other civil contracts, and hence without such

consent no marital rights are acquired nor sustained by the evidence, and that said firm

marital duties imposed, and, if one or both of was therefore entitled to deduct from the the parties be insane and therefore incapable moneys coming into their hands and retain

of giving consent, there is no marriage, but in

the interest of good order the courts will astherefrom the sum of $1,300. The court

sume jurisdiction to decree the annulment of found, however, that within the intention of the union though annulment is not necessary the parties said sum of $1,500 was to cover

to clothe the parties with all the rights of unall services to be performed by defendants

married persons

[Ed. Note.-For cases in point, see Cent. Dig. in connection with said estate on behalf of

vol. 21, Marriage, ss 1, 9, 113. plaintiff'. The court further found that the For other definitions, see Words and Phrases, services performed by defendant in present vol. 5, pp. 43904398; vol. 8, p. 7717.) ing the claims against said estate mentioned 4. HOMESTEAD-PERSONS ENTITLED-DIVORC. were in reality rendered for and on behalf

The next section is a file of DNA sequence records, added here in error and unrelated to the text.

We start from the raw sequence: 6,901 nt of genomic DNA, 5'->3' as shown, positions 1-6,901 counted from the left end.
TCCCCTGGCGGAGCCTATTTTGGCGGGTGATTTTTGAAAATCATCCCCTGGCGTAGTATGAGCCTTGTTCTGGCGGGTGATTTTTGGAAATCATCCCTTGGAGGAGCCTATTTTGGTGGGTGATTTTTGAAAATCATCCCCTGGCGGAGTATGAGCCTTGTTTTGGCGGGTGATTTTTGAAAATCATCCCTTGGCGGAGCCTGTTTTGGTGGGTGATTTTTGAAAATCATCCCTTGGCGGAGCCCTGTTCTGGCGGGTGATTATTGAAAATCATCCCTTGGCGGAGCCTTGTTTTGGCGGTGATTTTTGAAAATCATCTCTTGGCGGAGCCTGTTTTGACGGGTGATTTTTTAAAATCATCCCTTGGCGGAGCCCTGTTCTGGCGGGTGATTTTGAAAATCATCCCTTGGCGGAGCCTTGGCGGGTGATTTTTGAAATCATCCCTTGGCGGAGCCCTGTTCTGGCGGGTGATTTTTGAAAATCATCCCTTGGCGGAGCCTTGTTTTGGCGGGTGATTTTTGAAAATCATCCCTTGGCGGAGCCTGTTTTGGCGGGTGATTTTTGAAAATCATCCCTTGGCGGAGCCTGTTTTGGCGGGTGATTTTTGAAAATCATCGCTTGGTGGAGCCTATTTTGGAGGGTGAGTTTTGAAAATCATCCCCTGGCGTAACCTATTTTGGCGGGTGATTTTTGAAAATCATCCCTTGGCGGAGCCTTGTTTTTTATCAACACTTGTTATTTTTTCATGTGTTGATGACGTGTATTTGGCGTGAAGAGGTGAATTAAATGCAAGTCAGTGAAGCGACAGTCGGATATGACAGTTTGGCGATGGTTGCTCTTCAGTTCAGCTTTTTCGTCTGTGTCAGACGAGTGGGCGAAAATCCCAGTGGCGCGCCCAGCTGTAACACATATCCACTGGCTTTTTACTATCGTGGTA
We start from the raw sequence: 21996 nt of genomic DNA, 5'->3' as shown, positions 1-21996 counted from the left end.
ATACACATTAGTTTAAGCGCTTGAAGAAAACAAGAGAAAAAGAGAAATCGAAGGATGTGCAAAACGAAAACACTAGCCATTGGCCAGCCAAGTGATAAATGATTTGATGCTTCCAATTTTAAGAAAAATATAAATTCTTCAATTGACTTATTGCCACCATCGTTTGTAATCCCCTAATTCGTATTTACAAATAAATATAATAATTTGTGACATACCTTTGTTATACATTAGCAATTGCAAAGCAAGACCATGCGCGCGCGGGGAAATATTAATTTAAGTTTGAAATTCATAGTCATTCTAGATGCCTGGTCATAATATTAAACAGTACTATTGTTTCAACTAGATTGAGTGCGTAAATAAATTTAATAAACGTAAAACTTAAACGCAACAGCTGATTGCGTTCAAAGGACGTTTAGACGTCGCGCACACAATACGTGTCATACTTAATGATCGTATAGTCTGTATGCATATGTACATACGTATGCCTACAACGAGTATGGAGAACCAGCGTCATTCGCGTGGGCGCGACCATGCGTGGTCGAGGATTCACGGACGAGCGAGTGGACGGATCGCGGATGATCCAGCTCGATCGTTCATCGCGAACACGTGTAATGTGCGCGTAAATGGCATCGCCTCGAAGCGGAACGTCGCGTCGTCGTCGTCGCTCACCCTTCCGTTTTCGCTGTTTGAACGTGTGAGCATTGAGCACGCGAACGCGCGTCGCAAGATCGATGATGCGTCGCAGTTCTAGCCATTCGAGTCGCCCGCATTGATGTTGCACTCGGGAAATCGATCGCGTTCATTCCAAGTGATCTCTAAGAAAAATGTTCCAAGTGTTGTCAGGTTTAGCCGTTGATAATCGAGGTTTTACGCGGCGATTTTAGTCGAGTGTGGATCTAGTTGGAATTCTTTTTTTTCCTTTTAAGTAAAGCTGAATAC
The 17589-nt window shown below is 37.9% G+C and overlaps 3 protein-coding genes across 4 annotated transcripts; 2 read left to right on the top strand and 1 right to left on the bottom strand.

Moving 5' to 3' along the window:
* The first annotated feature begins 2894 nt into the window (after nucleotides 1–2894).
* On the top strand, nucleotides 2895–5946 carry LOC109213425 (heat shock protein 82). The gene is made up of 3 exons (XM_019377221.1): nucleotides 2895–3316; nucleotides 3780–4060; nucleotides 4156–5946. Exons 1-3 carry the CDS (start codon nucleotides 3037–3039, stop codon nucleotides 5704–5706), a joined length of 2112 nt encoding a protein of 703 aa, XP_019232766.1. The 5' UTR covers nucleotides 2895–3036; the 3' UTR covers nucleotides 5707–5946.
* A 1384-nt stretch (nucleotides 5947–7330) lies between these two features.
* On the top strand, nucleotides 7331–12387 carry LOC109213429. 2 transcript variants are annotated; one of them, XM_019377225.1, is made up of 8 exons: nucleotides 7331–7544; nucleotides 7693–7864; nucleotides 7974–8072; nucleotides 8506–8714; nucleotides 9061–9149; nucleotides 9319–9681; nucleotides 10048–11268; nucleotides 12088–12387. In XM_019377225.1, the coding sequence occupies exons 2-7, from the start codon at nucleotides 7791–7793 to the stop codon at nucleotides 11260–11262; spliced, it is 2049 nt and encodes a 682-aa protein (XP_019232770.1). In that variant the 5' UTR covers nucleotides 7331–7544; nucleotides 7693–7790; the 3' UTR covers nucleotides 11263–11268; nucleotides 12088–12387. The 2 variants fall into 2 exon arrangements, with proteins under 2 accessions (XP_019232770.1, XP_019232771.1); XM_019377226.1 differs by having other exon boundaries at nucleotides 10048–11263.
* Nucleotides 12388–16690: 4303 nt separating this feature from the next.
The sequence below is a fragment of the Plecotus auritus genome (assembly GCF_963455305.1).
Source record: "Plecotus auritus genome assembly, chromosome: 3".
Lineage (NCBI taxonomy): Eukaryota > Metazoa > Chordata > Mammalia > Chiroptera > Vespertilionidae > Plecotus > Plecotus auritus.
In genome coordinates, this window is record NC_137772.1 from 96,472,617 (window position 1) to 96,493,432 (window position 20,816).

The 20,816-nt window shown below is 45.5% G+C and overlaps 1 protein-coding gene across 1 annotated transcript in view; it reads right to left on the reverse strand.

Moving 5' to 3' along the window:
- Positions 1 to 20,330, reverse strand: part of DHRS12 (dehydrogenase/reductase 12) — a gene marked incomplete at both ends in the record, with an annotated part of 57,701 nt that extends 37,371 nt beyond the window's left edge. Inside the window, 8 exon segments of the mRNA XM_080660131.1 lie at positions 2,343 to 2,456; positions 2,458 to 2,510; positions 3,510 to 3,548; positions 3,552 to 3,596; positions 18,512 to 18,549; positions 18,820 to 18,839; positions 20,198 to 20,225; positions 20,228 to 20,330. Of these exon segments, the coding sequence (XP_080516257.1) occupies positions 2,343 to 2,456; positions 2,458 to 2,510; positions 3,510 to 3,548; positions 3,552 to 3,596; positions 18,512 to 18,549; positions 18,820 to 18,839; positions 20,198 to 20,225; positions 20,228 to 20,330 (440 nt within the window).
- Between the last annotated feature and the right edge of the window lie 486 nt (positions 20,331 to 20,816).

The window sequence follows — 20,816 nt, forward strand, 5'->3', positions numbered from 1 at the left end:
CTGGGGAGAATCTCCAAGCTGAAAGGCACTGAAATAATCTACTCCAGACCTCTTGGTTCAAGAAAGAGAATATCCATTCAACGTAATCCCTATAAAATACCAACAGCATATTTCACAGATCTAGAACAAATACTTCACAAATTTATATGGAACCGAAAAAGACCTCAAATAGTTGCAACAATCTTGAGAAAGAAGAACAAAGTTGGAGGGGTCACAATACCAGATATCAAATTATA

ED WIFE - ANNULMENT OF MABRIAGE

"FAMILY"'-"DIVORCE.". of plaintiff. The court further found that the

Section 2973 of the Code provides that a attorney fee allowed the defendant firm as widow or widower, though without children,

shall be deemed a family within the meaning of l obtained by the guardian constitutes all the the chapter while continuing to occupy the real

property of the ward, and the guardian ofestate used as a homestead at the death of the husband or wife, and such right shall continue

fers to "turn it over to the county in part to the party to whom it is adjudged in a de

payment of its claim, provided the superincree of divorce during continued personal oc tendent of the hospital where the ward is cupancy. A man obtained a decree annulling his

confined will furnish a certificate that she is marriage to a woman who was confined in an insane asylum on the ground of her insanity at